I passed by Tatiana at sunrise, once a week, and each time her eyes followed me hungrily. She stared at me with a regal scowl as I walked from one end of her enclosure to the other. Every week, only her head would turn, tracking me, probably the first person she’d seen that dawn, and each time I fought a primal urge to run. The moat around her enclosure seemed impossibly easy to jump.

“You’re being silly,” I told myself. “They know how to build tiger pens.” All the same, I walked on the other side of the path. Like that would help.

For a few months this spring, I went to the San Francisco Zoo every Sunday morning at sunrise to do volunteer work. After parking in the staff lot, I walked past the tiger enclosure and then on to that same cafe where the escaped Tatiana the tiger attacked three zoo visitors yesterday. I shudder to realize that she and I took the same route: past some antelopes and a warthog, arriving near the bears.

I’ve worked with wild animals and I’m not prone to romanticize the experience. That same winter, when Tatiana mauled a keeper inside the lion house, I wrote it off to a combination of human error and a dated facility — the indoor cat areas look like something out of the bad parts of Curious George: iron cages divided by enormous barred gates operated by levers, tigers and lions lounging about in spaces smaller than my living room. It’s horrifying but certainly not surprising, I thought, that a tiger in a box would lash out if given the chance.

I like zoos, and I take my daughter to the San Francisco Zoo all the time. But we don’t go to the lion house. Prairie dogs and petting zoo goats are great, but it stretches the boundaries of respect to keep large cats in such small spaces. Proponents will argue that with only 600 of these animals left in the wild, we need captive programs to maintain the species. They’ll find their case damaged by the fact that, as the San Francisco zoo has done, you name one of them “Tony” — as in Tony the Tiger, breakfast cereal shill. That’s not a sign of a respectful captive breeding program — it’s cartoonish and shameful.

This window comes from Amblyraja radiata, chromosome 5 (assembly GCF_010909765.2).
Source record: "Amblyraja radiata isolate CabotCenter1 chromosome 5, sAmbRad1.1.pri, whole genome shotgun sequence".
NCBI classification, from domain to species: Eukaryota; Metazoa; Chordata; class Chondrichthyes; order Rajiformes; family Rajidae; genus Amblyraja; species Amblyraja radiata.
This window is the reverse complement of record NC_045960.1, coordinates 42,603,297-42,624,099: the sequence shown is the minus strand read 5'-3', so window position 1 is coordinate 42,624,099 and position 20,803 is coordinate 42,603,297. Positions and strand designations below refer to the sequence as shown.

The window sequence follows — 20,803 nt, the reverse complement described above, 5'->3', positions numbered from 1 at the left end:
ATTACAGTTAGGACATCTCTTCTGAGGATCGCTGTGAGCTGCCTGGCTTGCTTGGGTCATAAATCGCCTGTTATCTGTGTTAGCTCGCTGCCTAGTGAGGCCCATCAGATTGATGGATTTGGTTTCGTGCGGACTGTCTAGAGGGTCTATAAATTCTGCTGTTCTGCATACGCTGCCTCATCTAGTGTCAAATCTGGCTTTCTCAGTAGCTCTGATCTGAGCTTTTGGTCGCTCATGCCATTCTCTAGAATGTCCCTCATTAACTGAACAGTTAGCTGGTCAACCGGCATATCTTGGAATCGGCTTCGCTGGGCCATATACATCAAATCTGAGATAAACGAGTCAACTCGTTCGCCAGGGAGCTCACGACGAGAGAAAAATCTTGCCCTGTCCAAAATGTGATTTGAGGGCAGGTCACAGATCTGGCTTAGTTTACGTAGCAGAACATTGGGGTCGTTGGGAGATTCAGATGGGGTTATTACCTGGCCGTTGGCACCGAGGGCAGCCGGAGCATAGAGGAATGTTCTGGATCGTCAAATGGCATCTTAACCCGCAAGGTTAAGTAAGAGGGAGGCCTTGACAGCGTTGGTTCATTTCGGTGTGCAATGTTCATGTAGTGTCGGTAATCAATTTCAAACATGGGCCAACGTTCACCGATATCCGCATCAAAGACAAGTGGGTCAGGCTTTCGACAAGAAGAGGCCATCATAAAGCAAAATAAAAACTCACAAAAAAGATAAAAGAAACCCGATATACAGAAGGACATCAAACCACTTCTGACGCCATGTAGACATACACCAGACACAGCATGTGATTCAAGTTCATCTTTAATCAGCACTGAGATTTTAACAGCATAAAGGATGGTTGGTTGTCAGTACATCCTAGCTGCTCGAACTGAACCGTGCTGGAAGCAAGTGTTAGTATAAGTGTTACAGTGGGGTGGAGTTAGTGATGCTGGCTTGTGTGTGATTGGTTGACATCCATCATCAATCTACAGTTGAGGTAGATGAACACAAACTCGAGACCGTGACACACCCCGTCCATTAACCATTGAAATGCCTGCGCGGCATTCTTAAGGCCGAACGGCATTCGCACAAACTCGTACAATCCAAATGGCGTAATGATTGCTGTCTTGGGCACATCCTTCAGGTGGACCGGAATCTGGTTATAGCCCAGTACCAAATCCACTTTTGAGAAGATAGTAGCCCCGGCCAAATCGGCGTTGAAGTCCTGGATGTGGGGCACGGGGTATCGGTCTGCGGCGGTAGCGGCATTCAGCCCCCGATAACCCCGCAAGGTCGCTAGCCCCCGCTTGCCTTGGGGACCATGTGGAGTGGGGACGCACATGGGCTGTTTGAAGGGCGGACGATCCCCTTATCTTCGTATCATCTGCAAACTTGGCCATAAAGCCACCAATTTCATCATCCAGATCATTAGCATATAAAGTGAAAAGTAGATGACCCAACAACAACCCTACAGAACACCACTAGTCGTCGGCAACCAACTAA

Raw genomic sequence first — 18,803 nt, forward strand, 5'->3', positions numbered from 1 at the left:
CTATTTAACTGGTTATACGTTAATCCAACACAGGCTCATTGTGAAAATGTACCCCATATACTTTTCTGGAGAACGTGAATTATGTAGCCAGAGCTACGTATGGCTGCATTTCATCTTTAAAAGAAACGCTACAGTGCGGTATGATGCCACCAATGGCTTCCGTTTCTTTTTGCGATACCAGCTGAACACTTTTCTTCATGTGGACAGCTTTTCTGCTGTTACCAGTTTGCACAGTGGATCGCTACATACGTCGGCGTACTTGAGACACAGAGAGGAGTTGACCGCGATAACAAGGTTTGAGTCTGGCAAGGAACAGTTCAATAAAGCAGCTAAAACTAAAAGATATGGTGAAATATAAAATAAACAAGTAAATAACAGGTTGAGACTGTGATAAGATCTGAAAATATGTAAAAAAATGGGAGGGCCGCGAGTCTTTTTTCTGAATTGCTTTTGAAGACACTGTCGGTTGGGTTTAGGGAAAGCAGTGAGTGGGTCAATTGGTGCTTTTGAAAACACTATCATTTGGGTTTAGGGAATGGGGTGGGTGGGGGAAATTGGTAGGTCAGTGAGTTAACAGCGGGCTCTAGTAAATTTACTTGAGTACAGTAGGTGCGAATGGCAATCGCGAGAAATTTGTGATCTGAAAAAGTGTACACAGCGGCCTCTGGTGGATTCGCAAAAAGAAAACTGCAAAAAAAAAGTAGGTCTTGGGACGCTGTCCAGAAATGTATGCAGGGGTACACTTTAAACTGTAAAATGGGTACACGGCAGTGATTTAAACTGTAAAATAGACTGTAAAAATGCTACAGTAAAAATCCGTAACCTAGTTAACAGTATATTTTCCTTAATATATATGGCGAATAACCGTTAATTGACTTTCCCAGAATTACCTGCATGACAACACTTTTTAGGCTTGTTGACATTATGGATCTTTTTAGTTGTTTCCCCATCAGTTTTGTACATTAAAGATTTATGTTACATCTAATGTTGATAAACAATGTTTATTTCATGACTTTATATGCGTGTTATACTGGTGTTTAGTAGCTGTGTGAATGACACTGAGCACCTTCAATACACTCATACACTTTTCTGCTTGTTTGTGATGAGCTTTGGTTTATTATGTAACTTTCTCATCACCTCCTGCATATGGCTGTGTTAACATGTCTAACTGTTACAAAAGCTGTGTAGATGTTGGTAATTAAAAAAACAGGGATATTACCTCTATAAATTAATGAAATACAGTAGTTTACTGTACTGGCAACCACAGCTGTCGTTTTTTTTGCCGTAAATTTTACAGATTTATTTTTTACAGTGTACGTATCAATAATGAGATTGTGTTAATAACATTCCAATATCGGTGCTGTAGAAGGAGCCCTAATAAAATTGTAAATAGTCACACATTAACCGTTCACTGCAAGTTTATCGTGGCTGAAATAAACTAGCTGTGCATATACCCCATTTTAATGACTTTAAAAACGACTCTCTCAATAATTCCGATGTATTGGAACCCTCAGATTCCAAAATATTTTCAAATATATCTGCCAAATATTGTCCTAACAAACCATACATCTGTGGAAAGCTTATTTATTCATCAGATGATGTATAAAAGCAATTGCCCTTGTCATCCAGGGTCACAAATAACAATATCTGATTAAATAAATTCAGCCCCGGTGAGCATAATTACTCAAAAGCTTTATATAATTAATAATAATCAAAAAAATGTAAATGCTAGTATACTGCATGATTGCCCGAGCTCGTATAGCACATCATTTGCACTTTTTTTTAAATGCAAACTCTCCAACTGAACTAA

That’s not why I’m up at 6:00 a.m., though. I can’t sleep because a man is dead and two were injured sitting at a plastic table that I’ve certainly used myself. They are all victims to the arrogance of the San Francisco zoo, a place I nevertheless love for all it has done right. For its interactive barnyard and care of injured birds, for its constant improvements to animal enclosures and terrific teachers… it’s not a bad zoo, really.

For all my inner debate about animal ethics, the image that revisited me all night was that my daughter and I have walked those paths dozens of times, we have sat at that same cafe which today is no doubt bloody and surreal. What if Tatiana had chosen one of those days to escape? Would I have known where to run or been fast enough? Could I have kept my baby safe?

My sleep will return to normal, I’m confident, as fear of tigers reassumes its proper place among all my parent’s fears: allergies, car crashes, strangers at the playground. But in the meantime, if I were to search for a symbol of how powerless I feel in the face of the world — how powerless, in the end, to protect my family and myself — I could hardly have arrived at a better metaphor than Tatiana, the unfortunate, murderous tiger.